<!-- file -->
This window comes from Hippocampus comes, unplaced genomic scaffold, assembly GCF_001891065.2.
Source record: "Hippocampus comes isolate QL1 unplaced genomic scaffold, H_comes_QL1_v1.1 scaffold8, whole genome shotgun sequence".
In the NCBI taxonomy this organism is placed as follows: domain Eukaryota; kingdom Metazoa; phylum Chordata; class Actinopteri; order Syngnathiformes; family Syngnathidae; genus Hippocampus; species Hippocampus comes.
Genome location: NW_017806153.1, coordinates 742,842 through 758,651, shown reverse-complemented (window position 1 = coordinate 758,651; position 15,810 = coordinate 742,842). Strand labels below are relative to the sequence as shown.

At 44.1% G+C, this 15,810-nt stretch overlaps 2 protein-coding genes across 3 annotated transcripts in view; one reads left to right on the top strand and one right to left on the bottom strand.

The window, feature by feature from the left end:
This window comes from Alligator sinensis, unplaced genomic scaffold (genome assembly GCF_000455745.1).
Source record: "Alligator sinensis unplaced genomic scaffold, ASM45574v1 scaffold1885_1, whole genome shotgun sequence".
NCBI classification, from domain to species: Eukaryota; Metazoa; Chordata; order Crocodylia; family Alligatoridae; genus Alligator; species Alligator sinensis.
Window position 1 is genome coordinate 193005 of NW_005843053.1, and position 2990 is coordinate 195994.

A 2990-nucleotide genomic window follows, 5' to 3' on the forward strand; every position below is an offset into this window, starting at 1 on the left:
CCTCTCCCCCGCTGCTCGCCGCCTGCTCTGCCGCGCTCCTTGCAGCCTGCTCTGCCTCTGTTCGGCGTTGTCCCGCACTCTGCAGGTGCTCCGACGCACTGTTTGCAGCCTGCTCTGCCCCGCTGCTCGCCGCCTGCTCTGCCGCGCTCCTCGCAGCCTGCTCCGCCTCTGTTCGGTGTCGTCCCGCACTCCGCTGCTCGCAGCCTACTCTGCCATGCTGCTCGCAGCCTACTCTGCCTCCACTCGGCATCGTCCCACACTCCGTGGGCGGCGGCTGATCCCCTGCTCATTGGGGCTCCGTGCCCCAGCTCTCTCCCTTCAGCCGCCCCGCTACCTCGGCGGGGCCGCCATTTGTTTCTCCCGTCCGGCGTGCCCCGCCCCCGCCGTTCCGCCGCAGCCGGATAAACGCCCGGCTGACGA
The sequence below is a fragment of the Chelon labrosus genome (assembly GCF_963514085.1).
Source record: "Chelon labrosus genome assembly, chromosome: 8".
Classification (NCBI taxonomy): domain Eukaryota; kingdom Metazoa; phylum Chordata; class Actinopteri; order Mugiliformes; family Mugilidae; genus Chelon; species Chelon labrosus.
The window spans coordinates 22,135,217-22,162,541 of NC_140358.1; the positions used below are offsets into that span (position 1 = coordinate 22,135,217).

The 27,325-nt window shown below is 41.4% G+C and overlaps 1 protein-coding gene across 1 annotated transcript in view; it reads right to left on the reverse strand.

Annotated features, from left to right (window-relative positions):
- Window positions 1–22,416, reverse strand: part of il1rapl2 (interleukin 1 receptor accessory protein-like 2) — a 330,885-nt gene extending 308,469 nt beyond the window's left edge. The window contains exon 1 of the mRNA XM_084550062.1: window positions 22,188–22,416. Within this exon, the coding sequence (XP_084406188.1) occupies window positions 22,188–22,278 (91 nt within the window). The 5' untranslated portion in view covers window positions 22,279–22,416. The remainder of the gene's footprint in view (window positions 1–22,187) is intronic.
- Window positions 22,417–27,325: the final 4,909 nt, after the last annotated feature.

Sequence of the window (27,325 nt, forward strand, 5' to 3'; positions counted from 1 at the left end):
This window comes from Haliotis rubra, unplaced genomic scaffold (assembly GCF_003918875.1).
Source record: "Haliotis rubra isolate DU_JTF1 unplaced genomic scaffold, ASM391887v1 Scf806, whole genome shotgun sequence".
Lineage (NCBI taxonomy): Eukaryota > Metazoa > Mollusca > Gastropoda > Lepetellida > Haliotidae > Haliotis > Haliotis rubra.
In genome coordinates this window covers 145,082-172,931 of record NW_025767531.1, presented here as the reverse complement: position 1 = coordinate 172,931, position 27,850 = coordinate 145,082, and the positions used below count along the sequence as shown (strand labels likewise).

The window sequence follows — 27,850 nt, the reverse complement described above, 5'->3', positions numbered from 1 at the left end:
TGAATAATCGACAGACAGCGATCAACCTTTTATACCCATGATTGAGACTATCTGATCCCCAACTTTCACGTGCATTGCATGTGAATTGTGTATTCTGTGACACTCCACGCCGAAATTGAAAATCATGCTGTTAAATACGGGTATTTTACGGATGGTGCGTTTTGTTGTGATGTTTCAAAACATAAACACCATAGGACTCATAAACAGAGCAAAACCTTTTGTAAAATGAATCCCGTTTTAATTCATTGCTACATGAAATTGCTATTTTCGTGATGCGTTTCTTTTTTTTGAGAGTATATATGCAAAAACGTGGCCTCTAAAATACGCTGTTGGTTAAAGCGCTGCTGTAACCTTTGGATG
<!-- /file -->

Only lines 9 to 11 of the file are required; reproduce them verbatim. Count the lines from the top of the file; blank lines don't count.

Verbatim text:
NCBI classification, from domain to species: Eukaryota; Metazoa; Chordata; order Crocodylia; family Alligatoridae; genus Alligator; species Alligator sinensis.
Window position 1 is genome coordinate 193005 of NW_005843053.1, and position 2990 is coordinate 195994.

A 2990-nucleotide genomic window follows, 5' to 3' on the forward strand; every position below is an offset into this window, starting at 1 on the left: